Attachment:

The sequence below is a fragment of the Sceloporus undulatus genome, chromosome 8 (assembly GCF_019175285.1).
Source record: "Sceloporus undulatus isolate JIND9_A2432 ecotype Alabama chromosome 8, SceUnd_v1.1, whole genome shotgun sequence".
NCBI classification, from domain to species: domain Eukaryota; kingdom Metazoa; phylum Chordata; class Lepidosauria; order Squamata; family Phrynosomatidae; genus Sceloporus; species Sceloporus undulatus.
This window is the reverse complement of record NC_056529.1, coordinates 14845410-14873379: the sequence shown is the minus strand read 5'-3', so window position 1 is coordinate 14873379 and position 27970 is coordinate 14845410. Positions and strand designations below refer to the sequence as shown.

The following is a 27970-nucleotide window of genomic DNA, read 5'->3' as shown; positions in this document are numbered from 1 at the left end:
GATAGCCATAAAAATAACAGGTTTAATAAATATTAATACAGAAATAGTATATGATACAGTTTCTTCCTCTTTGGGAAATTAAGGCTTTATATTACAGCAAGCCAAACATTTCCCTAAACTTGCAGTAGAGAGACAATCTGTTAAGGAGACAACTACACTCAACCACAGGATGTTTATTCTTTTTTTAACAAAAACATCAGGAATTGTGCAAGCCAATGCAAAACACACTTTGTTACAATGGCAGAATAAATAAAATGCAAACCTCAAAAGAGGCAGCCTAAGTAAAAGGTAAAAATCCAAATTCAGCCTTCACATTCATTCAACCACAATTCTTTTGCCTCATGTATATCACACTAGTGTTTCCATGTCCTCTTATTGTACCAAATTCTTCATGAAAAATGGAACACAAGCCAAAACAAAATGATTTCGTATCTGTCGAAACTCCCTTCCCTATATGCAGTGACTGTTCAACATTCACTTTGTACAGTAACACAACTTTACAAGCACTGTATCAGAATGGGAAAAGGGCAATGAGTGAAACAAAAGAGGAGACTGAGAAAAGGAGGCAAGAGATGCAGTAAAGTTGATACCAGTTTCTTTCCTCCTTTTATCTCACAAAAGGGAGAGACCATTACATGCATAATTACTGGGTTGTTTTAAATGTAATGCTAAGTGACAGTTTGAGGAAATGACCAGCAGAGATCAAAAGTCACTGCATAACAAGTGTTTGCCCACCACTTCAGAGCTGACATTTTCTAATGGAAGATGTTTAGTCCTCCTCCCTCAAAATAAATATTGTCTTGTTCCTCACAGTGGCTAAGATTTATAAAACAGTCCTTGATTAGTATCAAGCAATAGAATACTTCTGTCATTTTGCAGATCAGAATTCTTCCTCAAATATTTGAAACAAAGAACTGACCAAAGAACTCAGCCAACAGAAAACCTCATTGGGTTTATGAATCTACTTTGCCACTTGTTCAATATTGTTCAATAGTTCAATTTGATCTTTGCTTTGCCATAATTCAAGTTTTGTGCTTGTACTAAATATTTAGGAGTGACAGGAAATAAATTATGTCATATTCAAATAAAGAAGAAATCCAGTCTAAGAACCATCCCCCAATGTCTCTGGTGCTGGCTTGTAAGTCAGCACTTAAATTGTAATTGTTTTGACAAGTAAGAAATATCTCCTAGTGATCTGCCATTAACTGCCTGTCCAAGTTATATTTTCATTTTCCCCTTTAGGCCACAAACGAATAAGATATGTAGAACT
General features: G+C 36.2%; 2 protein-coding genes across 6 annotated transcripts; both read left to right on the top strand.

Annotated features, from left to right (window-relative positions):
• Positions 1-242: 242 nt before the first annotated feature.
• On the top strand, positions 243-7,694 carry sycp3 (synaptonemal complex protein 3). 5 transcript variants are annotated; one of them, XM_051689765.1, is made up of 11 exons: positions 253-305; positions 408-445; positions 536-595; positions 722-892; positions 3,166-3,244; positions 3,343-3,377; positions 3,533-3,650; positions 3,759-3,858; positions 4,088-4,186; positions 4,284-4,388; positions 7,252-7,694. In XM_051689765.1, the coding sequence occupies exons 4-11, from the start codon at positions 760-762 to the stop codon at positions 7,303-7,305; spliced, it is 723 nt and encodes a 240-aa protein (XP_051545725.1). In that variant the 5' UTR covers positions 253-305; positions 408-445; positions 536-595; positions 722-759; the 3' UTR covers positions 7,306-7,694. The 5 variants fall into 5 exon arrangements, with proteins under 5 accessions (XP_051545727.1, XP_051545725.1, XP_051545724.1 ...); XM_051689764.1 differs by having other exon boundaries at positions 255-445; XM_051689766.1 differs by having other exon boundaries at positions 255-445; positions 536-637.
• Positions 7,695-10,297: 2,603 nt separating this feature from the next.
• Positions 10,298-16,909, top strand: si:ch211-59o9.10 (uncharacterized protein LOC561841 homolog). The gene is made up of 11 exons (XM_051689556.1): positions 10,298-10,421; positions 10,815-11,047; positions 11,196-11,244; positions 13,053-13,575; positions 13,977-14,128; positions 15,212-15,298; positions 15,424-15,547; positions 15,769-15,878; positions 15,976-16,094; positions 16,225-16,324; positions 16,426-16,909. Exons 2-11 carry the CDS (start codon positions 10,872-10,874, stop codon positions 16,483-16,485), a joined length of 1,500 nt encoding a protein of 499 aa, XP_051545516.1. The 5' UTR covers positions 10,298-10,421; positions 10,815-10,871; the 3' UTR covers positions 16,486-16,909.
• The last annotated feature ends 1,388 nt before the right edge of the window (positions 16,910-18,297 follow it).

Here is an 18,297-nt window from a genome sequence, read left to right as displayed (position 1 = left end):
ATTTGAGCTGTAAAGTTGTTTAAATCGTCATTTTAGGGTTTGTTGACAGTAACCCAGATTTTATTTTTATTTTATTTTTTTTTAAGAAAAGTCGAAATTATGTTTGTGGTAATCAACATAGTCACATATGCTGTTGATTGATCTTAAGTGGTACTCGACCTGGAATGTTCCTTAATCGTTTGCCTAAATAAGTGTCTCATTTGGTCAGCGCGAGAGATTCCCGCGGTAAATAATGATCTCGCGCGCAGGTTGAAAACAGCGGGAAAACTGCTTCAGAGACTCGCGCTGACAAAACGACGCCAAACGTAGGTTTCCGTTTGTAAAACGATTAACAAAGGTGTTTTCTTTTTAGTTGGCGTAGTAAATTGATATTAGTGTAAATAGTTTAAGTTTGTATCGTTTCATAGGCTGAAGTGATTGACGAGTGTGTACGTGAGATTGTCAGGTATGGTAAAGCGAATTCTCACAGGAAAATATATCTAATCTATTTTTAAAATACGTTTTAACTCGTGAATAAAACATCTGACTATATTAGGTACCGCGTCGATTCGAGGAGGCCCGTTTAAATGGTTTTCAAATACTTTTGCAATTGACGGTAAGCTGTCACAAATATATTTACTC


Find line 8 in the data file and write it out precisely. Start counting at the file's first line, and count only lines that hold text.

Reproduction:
Annotated features, from left to right (window-relative positions):